On Tuesday at Business Insider’s Ignition conference, Hulu CEO Mike Hopkins took an indirect shot at Netflix by saying Hulu had a more”network-friendly” approach to acquiring shows than its competitors.
But what does that mean?
The first element Hopkins pointed to was Hulu’s “promotion” of the original networks, especially when current episodes of the show are still being aired. This probably means things like leaving the original network’s logo on the show, which seems to be Hulu’s policy.
Netflix, in contrast, usually strips its reruns of the original network’s branding. An exception to this is ABC’s hit show “How to Get Away with Murder,” which runs on Netflix with a tiny “ABC” overlay in the Netflix menu, as well as a few-second promo at the start of each episode that also features the “ABC” logo. This was reportedly the result of the network
playing a little hardball with Netflix on this issue.
When Hopkins says Hulu is more “network-friendly,” the implication is that Netflix’s policies hurt networks by cleaving their brand from the hit shows they produce.
Dealing with ads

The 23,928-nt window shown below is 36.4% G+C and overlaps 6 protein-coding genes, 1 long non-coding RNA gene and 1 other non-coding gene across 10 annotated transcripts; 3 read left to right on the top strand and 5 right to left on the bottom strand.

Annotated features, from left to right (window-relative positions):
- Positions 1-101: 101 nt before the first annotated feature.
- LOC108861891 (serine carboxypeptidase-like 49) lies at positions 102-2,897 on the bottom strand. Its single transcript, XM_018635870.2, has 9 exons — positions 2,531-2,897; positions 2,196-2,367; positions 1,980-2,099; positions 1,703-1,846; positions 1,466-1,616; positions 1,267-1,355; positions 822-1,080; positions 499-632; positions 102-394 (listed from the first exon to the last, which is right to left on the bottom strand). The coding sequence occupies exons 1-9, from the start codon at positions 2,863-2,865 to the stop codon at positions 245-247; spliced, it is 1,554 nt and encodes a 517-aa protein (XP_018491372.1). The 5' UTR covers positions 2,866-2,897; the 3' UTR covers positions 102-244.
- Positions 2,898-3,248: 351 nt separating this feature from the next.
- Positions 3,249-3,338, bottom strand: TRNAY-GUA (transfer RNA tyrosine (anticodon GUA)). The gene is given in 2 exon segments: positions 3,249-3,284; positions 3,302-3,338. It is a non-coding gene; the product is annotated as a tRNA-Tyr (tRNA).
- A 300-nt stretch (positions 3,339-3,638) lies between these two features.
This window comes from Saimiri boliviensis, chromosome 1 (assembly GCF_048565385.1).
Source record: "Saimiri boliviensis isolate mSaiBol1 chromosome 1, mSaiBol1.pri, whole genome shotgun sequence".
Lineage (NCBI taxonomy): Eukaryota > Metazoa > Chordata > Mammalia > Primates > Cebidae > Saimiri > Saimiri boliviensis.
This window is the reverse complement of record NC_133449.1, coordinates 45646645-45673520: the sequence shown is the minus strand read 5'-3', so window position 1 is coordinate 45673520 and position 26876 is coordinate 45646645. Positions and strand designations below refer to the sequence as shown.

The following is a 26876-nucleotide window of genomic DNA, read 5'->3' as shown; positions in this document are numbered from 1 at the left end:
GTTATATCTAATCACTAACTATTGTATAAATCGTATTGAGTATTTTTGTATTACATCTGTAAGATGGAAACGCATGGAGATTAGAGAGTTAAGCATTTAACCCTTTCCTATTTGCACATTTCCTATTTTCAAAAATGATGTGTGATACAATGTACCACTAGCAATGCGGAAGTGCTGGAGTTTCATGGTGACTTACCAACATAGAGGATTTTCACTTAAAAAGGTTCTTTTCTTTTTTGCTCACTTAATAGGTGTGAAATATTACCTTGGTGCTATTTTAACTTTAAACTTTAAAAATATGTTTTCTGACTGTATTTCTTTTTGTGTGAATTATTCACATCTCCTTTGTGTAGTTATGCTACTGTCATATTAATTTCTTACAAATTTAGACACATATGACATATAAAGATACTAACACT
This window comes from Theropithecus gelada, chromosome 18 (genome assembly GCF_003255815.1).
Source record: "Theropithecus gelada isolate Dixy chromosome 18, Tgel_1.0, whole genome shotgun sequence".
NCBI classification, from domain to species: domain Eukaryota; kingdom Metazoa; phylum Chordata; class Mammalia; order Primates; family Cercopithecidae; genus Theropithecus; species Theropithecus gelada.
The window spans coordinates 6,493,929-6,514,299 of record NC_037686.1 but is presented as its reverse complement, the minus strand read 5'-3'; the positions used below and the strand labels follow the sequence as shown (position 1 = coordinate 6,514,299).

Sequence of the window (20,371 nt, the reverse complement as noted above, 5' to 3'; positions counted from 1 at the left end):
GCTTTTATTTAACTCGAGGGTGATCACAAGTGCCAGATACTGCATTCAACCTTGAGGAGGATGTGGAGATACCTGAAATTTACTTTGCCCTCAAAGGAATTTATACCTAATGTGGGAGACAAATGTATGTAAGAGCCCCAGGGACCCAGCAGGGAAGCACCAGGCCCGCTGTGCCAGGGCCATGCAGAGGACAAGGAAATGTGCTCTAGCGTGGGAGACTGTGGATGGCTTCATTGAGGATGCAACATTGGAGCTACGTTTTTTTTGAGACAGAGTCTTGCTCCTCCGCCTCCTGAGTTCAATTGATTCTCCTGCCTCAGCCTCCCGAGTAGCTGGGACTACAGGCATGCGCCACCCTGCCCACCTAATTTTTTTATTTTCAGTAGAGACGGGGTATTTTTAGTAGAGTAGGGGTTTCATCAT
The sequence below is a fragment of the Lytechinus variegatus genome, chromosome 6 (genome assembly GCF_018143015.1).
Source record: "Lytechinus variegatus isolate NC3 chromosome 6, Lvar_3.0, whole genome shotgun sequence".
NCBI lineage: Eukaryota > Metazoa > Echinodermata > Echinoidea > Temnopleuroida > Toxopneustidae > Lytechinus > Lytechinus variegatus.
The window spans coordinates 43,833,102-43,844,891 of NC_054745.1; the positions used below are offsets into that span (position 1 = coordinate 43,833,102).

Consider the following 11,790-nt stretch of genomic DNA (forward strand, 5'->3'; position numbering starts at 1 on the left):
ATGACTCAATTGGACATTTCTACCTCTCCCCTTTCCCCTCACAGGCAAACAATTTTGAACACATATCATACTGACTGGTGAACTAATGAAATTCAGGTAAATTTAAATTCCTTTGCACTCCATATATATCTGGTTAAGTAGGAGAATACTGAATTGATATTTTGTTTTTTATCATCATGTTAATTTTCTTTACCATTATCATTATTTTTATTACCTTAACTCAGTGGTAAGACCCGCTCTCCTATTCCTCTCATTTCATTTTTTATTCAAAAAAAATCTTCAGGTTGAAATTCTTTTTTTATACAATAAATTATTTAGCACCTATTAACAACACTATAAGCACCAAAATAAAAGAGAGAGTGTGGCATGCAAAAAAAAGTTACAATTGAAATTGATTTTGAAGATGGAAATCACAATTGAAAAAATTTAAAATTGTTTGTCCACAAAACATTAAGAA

The second element where Hopkins said Hulu differentiates itself is in training customers to deal with ads. While Hulu does offer an “ad-free” option (which isn’t completely ad-free anyway), Hopkins said his service gets people used to the choice of either paying a small monthly fee and ads, or a larger monthly fee without ads.
“If you want it without ads, you have to pay more,” he said. This stands in opposition to Netflix, which has no ad-supported tier. The thinking is that when customers get used to an ad-free experience, every ad starts to bug them. And the implication from this is that Netflix’s basic model erodes traditional cable’s ability to sell ads by creating a viewership that sees ads as an imposition.
Hopkins rounded out this answer by saying that he is positioning Hulu, generally, as a “better” place for networks to sell content. This makes sense given that Hulu is owned jointly by Disney, Comcast, and Fox — and potentially soon Time Warner.
But one person who probably doesn’t agree with Hopkins is Netflix CEO Reed Hastings. Hastings has said that Hulu is a “cord-cutter’s dream” and “much more disruptive” to traditional TV than Netflix. Hopkins likely believes the opposite.